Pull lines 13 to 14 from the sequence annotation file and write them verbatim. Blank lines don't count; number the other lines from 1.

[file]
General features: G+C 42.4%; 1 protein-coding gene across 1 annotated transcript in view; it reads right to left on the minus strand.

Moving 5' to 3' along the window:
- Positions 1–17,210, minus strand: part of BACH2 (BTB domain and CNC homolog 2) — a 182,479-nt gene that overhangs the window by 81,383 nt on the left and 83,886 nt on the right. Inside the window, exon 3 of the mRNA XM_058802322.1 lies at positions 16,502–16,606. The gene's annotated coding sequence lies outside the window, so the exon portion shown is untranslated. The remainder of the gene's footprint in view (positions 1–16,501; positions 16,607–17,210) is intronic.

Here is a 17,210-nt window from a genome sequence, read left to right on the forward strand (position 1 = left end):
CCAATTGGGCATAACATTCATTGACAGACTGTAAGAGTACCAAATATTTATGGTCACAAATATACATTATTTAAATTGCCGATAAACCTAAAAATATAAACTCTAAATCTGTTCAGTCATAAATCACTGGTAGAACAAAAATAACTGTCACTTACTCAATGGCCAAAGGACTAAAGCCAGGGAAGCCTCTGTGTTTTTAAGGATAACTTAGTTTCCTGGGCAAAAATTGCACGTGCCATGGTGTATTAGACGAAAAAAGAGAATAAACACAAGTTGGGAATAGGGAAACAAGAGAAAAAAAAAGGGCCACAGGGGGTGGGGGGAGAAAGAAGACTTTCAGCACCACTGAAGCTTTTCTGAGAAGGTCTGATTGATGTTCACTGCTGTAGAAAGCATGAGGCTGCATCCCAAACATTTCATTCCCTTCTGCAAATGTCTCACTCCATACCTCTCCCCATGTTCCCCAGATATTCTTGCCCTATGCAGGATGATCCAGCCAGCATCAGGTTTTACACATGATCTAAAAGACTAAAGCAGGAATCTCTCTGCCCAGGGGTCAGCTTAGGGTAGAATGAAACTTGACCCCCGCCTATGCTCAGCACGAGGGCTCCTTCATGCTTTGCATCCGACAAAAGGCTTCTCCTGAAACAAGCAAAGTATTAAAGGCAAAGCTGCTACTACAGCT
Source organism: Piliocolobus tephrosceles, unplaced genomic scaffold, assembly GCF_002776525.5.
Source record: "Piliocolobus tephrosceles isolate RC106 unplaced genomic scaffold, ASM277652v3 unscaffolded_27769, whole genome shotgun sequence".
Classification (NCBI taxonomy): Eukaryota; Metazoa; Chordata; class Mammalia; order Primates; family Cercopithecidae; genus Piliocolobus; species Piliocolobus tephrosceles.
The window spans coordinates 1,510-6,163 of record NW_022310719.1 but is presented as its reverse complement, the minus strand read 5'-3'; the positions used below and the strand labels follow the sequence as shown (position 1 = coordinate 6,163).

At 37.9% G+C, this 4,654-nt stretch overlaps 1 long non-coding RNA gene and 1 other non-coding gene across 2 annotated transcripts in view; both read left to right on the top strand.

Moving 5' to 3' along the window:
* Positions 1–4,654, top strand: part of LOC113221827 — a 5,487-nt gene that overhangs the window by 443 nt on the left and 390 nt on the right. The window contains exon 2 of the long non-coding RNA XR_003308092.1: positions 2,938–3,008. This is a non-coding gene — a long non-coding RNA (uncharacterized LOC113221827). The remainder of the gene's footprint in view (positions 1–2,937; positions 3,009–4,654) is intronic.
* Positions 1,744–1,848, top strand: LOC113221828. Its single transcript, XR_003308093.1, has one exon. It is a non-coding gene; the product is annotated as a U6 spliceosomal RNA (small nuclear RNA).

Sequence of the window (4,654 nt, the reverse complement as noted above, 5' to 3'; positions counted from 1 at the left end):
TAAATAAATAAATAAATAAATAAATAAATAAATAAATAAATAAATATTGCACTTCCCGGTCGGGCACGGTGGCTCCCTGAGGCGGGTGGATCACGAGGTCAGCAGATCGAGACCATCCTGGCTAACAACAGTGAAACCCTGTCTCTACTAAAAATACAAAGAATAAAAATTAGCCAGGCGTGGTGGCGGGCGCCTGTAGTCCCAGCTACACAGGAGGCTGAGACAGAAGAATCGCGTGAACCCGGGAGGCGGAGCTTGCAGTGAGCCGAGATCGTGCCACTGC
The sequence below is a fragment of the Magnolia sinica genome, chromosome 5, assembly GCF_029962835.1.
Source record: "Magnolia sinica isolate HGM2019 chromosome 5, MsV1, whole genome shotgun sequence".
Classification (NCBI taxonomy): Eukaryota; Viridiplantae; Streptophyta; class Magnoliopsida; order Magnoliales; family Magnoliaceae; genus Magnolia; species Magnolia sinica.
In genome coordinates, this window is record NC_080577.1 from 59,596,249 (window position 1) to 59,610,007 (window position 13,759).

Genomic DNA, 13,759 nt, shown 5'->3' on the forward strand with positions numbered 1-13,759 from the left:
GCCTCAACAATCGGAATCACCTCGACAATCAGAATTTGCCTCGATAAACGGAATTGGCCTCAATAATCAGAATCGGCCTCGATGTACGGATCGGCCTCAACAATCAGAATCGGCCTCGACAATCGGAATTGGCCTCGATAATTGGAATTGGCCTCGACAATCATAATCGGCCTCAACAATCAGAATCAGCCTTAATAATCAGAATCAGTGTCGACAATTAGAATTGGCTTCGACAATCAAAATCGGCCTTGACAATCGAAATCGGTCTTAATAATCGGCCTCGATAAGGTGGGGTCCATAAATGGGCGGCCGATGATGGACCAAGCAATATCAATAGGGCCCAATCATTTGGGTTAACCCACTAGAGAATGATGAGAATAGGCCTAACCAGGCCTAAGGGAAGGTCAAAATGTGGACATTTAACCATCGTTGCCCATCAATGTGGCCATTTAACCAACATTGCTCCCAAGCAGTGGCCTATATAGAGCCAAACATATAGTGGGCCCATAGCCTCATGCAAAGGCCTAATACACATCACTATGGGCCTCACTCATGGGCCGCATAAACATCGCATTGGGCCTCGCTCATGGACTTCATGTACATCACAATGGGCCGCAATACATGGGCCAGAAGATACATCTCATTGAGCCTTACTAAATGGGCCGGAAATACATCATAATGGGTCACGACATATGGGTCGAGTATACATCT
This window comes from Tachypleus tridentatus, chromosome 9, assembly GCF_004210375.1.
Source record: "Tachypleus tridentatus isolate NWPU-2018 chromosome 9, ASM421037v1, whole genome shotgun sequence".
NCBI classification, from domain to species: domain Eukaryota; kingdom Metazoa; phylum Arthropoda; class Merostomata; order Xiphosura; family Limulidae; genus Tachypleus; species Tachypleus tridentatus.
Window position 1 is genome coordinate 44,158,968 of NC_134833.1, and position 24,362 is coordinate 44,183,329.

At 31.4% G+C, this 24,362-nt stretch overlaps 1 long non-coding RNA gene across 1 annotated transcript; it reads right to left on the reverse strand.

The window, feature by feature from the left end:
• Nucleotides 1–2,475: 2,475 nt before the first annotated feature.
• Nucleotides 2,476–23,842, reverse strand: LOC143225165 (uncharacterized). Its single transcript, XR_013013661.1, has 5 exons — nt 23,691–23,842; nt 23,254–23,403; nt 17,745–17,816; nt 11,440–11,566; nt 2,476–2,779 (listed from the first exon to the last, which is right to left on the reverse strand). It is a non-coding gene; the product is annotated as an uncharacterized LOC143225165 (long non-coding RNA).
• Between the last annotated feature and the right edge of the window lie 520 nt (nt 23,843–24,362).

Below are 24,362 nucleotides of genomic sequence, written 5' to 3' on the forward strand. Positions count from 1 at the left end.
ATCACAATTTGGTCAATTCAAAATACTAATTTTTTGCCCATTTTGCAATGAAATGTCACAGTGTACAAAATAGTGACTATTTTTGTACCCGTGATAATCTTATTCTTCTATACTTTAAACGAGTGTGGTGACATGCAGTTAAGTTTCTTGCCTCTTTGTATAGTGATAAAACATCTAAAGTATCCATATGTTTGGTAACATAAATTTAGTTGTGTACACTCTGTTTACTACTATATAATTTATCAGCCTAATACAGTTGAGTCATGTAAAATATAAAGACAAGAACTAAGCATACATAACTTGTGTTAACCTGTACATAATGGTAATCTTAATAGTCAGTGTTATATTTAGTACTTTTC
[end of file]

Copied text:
* Positions 1,744–1,848, top strand: LOC113221828. Its single transcript, XR_003308093.1, has one exon. It is a non-coding gene; the product is annotated as a U6 spliceosomal RNA (small nuclear RNA).

Sequence of the window (4,654 nt, the reverse complement as noted above, 5' to 3'; positions counted from 1 at the left end):